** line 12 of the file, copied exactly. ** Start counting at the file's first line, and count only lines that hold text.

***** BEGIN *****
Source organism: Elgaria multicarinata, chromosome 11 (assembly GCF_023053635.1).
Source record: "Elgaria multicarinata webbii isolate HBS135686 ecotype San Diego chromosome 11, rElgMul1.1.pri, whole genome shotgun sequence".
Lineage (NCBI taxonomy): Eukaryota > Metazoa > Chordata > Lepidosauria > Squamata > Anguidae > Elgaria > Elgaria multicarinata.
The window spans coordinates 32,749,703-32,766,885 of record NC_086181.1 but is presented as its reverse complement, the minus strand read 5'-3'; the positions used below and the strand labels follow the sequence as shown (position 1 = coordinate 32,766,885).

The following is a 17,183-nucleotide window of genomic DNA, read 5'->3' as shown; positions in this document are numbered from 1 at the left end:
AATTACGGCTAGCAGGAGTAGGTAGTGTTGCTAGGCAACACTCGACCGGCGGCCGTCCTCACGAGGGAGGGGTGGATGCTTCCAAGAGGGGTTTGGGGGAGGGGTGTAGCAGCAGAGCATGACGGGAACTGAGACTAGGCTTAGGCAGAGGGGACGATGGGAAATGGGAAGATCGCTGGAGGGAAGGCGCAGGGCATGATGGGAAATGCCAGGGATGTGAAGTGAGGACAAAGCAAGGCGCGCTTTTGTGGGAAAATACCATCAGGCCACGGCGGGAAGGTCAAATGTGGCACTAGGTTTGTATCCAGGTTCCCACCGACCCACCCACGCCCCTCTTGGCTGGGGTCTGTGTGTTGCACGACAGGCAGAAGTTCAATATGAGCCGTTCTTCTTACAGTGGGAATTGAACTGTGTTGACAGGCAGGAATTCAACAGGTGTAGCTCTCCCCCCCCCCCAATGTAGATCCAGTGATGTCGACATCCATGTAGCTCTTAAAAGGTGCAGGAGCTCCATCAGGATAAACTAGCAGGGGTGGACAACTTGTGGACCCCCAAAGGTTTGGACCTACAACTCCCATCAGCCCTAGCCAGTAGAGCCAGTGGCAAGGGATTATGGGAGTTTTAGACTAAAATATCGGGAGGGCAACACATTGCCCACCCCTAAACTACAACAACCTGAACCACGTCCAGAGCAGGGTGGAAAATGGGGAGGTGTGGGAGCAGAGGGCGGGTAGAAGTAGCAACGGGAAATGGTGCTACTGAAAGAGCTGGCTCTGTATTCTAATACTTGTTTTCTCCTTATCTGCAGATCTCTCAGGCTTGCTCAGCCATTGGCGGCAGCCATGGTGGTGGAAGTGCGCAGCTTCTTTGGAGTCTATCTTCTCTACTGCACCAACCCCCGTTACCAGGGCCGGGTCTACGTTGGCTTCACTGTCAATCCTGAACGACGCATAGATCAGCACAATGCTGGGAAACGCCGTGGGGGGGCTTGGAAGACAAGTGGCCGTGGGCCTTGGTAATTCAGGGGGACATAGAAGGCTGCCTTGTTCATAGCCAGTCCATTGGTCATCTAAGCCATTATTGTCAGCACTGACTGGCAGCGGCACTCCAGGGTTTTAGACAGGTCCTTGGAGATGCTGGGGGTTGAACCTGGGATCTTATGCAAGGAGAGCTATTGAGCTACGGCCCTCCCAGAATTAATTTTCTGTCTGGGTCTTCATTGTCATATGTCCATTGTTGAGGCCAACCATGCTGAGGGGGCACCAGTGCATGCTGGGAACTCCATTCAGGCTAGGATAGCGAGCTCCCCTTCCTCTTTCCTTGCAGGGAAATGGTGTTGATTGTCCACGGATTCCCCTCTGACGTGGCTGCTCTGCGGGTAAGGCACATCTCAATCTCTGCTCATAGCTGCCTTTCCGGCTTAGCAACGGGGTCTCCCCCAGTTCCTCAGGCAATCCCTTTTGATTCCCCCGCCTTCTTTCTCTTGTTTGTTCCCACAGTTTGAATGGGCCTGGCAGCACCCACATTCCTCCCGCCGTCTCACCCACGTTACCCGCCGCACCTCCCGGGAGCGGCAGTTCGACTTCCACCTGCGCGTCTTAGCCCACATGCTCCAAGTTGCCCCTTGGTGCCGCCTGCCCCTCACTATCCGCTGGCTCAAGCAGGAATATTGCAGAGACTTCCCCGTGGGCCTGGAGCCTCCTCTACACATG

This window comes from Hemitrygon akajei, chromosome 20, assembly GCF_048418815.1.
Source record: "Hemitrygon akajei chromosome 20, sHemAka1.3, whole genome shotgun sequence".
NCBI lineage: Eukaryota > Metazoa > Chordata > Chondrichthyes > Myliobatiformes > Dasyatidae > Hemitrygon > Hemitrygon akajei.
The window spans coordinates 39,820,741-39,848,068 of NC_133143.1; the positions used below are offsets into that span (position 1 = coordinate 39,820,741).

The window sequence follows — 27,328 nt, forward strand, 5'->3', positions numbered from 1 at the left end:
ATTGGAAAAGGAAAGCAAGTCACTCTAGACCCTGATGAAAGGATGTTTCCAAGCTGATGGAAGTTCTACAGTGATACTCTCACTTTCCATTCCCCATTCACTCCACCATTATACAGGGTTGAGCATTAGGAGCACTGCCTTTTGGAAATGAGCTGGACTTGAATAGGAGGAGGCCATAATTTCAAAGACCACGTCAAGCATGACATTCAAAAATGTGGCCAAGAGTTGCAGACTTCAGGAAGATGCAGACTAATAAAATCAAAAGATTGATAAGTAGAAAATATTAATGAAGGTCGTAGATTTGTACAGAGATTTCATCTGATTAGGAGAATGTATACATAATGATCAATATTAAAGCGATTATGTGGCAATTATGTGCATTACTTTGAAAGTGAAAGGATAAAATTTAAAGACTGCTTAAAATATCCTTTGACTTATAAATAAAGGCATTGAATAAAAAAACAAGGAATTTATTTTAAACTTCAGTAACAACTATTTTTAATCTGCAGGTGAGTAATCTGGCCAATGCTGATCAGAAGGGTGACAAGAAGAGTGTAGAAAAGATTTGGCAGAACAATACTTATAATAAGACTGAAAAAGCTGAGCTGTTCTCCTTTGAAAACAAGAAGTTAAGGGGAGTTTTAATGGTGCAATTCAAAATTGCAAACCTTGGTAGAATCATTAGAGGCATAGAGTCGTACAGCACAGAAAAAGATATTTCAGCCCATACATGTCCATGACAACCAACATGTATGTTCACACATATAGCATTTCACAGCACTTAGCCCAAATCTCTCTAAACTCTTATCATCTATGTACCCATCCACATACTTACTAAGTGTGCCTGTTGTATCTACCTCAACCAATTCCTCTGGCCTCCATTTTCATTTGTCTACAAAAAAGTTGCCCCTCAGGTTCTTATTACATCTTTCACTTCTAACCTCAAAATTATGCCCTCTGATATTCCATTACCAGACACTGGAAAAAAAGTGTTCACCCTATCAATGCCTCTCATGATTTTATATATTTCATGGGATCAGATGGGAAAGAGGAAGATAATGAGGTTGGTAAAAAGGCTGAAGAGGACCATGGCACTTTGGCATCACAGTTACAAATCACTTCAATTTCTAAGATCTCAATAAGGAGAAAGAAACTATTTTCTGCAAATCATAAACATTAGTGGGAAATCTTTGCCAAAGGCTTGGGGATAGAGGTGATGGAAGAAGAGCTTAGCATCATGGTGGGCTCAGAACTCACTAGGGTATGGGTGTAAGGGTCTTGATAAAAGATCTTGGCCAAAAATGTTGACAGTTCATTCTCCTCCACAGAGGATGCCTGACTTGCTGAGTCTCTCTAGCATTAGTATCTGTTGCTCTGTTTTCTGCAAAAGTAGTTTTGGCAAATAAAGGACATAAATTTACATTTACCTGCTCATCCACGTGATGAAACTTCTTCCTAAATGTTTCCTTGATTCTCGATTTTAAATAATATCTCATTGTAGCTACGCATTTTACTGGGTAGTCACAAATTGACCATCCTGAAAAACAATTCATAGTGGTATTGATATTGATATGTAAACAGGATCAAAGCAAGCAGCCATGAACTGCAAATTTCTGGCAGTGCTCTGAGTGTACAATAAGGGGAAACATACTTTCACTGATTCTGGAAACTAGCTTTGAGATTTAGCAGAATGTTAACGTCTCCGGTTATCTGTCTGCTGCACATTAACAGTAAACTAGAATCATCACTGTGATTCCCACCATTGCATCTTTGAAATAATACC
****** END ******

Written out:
ATTGGAAAAGGAAAGCAAGTCACTCTAGACCCTGATGAAAGGATGTTTCCAAGCTGATGGAAGTTCTACAGTGATACTCTCACTTTCCATTCCCCATTCACTCCACCATTATACAGGGTTGAGCATTAGGAGCACTGCCTTTTGGAAATGAGCTGGACTTGAATAGGAGGAGGCCATAATTTCAAAGACCACGTCAAGCATGACATTCAAAAATGTGGCCAAGAGTTGCAGACTTCAGGAAGATGCAGACTAATAAAATCAAAAGATTGATAAGTAGAAAATATTAATGAAGGTCGTAGATTTGTACAGAGATTTCATCTGATTAGGAGAATGTATACATAATGATCAATATTAAAGCGATTATGTGGCAATTATGTGCATTACTTTGAAAGTGAAAGGATAAAATTTAAAGACTGCTTAAAATATCCTTTGACTTATAAATAAAGGCATTGAATAAAAAAACAAGGAATTTATTTTAAACTTCAGTAACAACTATTTTTAATCTGCAGGTGAGTAATCTGGCCAATGCTGATCAGAAGGGTGACAAGAAGAGTGTAGAAAAGATTTGGCAGAACAATACTTATAATAAGACTGAAAAAGCTGAGCTGTTCTCCTTTGAAAACAAGAAGTTAAGGGGAGTTTTAATGGTGCAATTCAAAATTGCAAACCTTGGTAGAATCATTAGAGGCATAGAGTCGTACAGCACAGAAAAAGATATTTCAGCCCATACATGTCCATGACAACCAACATGTATGTTCACACATATAGCATTTCACAGCACTTAGCCCAAATCTCTCTAAACTCTTATCATCTATGTACCCATCCACATACTTACTAAGTGTGCCTGTTGTATCTACCTCAACCAATTCCTCTGGCCTCCATTTTCATTTGTCTACAAAAAAGTTGCCCCTCAGGTTCTTATTACATCTTTCACTTCTAACCTCAAAATTATGCCCTCTGATATTCCATTACCAGACACTGGAAAAAAAGTGTTCACCCTATCAATGCCTCTCATGATTTTATATATTTCATGGGATCAGATGGGAAAGAGGAAGATAATGAGGTTGGTAAAAAGGCTGAAGAGGACCATGGCACTTTGGCATCACAGTTACAAATCACTTCAATTTCTAAGATCTCAATAAGGAGAAAGAAACTATTTTCTGCAAATCATAAACATTAGTGGGAAATCTTTGCCAAAGGCTTGGGGATAGAGGTGATGGAAGAAGAGCTTAGCATCATGGTGGGCTCAGAACTCACTAGGGTATGGGTGTAAGGGTCTTGATAAAAGATCTTGGCCAAAAATGTTGACAGTTCATTCTCCTCCACAGAGGATGCCTGACTTGCTGAGTCTCTCTAGCATTAGTATCTGTTGCTCTGTTTTCTGCAAAAGTAGTTTTGGCAAATAAAGGACATAAATTTACATTTACCTGCTCATCCACGTGATGAAACTTCTTCCTAAATGTTTCCTTGATTCTCGATTTTAAATAATATCTCATTGTAGCTACGCATTTTACTGGGTAGTCACAAATTGACCATCCTGAAAAACAATTCATAGTGGTATTGATATTGATATGTAAACAGGATCAAAGCAAGCAGCCATGAACTGCAAATTTCTGGCAGTGCTCTGAGTGTACAATAAGGGGAAACATACTTTCACTGATTCTGGAAACTAGCTTTGAGATTTAGCAGAATGTTAACGTCTCCGGTTATCTGTCTGCTGCACATTAACAGTAAACTAGAATCATCACTGTGATTCCCACCATTGCATCTTTGAAATAATACC